There is no cap for damages under the theory of social host liability, exposing hosts to unlimited liability when their guests are drinking at a corporate retreat, a charity fundraiser, or even a large wedding. Recoverable damages in a social liability case can include:
The theory of social host liability requires a host providing alcohol to use reasonable caution in serving and monitoring his or her guests. What does that mean? It means that, as a host, your best bet in protecting yourself is to be aware of your guests’ intoxication levels. Let’s be realistic though—it can be almost impossible to monitor every guest in a crowded and loud event. Offer Uber promo codes as part of your ‘Christmas bonus’ or make sure everyone attending the party has a designated driver so that your guests can enjoy the party without the stress of driving home. No matter how cautious you may be as a host, accidents can, and do, happen.
If you have additional questions or concerns as to whether your current situation falls into either of these categories, know that Hartsell & Williams, P.A. is committed to helping you know and understand the law, your rights and how to protect yourself. Tis the season for joy and fun, not worry and stress. Knowing an experienced and trustworthy firm is only a phone call away can help you enjoy, prepare for, and celebrate the holidays to their fullest extent.
Family members often struggle with what to do when a loved one passes away. Whether a death is sudden or expected because of old age or illness, the details can still be daunting. Below are five things we recommend to help you through this difficult time.
We often find that estates lose substantial value in a very short time period following death. This occurs because cash, personal property, and other assets are not secured and individuals make off with the property before family has a chance to know what is missing. This is often the result of a simple misunderstanding of what the decedent wanted to happen with their property. The only way that assets can be transferred from a deceased individual is through estate planning documents. A simple spoken word is generally not enough to transfer ownership to another person.
Before the Clerk’s Office will allow you to open an estate, they require that you provide them with a death certificate or at least a copy of an obituary. An online copy of the obituary is sufficient. You will eventually need to obtain death certificates for certain financial institutions, insurance companies, government agencies, and other organizations but that can be obtained later once they are available. Often, the funeral home will obtain death certificates for you. Five copies is generally sufficient - it is our experience that clients buy too many copies in most estates. We can always obtain more copies
Everyone is concerned about the cost of handling an estate and the concept of hiring a lawyer is often viewed as an added expense. That is generally not the case.
What we often find is that a full estate administration is not necessary. North Carolina law allows for different levels of estate administration based on the assets owned by the decedent and who else owns the assets with them. We can often limit or even eliminate the requirement of filing an estate at all. Once the probate process is initiated, however, we have no choice but to complete the entirety of the administration process.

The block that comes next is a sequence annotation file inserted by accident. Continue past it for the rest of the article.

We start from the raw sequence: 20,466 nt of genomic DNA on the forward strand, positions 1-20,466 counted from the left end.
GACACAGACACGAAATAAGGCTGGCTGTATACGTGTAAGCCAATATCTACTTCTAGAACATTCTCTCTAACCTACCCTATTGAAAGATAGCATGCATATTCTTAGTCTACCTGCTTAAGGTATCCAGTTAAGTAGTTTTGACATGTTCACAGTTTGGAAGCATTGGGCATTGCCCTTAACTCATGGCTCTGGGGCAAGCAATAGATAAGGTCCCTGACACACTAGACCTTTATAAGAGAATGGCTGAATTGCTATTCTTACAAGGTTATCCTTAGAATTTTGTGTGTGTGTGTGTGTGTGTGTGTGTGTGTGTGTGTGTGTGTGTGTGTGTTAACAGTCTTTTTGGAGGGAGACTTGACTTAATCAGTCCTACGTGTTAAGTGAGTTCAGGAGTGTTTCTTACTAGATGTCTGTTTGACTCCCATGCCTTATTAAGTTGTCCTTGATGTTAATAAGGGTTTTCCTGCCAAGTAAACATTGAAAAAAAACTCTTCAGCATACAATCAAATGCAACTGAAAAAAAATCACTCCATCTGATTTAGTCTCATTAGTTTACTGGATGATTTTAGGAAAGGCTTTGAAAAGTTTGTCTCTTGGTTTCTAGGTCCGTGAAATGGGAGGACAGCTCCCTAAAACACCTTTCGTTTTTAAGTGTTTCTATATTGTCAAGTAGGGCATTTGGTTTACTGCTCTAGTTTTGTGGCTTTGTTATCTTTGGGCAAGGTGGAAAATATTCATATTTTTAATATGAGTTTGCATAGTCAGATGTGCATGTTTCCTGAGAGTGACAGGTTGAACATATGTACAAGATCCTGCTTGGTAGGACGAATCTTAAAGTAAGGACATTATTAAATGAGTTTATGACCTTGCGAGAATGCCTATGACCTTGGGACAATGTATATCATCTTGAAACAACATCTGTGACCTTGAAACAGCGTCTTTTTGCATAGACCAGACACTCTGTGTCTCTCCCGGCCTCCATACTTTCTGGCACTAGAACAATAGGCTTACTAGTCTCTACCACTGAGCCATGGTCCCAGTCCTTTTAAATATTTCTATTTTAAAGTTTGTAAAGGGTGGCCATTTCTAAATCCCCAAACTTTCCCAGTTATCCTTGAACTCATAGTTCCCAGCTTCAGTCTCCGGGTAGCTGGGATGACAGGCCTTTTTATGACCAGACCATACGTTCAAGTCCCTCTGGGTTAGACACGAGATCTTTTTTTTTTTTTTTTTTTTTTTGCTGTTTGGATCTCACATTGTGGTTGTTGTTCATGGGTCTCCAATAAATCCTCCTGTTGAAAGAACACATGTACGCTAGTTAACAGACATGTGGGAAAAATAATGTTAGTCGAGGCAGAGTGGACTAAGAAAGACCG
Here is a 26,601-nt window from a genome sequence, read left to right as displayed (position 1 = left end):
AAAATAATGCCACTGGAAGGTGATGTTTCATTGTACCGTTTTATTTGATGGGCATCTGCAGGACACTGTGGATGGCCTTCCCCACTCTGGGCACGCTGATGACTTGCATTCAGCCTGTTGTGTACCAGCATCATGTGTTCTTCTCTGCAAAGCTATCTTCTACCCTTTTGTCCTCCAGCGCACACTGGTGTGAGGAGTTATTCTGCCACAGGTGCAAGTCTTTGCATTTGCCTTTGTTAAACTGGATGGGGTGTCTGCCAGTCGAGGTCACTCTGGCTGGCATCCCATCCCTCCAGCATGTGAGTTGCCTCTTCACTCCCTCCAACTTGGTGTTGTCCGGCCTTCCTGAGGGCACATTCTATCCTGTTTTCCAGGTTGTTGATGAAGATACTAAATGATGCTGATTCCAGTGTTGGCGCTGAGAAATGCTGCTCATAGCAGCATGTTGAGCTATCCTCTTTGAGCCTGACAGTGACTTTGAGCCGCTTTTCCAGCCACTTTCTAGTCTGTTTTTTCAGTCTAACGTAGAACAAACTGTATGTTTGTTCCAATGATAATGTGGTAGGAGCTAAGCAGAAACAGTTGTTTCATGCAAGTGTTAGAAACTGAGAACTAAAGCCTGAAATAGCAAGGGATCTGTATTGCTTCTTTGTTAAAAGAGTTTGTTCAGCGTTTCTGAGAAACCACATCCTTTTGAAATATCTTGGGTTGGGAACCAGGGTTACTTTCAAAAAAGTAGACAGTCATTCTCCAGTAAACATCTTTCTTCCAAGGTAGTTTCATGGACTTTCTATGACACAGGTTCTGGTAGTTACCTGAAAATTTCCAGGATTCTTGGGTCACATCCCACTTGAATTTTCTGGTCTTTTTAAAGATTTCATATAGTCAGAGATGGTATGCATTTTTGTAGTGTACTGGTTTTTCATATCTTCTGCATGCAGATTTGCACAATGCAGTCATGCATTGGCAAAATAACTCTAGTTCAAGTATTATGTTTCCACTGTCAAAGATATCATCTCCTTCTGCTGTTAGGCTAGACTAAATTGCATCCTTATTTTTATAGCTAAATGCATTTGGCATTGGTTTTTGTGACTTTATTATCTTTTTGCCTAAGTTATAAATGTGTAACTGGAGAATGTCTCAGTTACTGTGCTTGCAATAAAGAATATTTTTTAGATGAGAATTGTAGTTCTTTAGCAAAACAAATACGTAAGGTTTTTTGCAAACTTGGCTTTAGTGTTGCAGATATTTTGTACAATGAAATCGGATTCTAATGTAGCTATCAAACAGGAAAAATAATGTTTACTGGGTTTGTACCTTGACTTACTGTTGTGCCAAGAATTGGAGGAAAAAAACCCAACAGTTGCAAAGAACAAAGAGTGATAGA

Before you can give and receive information from institutions with which a deceased person was doing business, you may need to provide those companies with proof that you have a right to handle your loved one’s financial affairs.
Your attorney can help obtain these documents for you and help you navigate the required filings with the court. Your attorney can also assist you with fulfilling your fiduciary duties in handling an estate. If the decedent had a will, make sure you bring that to the initial meeting with your attorney. If you cannot find a will, that’s okay too. In that instance, the court can issue letters of administration to a surviving spouse or next of kin.
Generally, the biggest problem we find when a loved one passes away is the lack of knowledge about the assets owned by the deceased. It is often the case that loved ones don’t even know if their deceased family member had a will. While we suggest that loved ones provide their family with an inventory of their assets, accounts and property while they are alive, sometimes that just doesn’t happen.
Bring any documents you can find with you to the initial meeting with your attorney including bank statements, insurance statements, letters from local government entities, bills, tax returns (preferably from the previous 3 years), wills and trusts, and any other documents you think may be helpful. These will all assist your attorney in helping you plan how best to handle the estate.
Our clients are also often in a hurry to make sure the debts of their loved ones get paid quickly following death. Don’t. North Carolina requires you to give notice to potential creditors of your loved one via publication in a newspaper. For 90 days after this publication first appears, creditors can make claims against the estate. Generally, after that 90 day period, any claims received are barred. Wait until this time period ends before paying debts to insure the estate will be solvent. The only exception to this rule is paying bills which are necessary to preserve estate assets (insurance payments, electricity, water, etc.).
If you have questions about an estate, please feel free to contact our office via email or call 704.786.5161.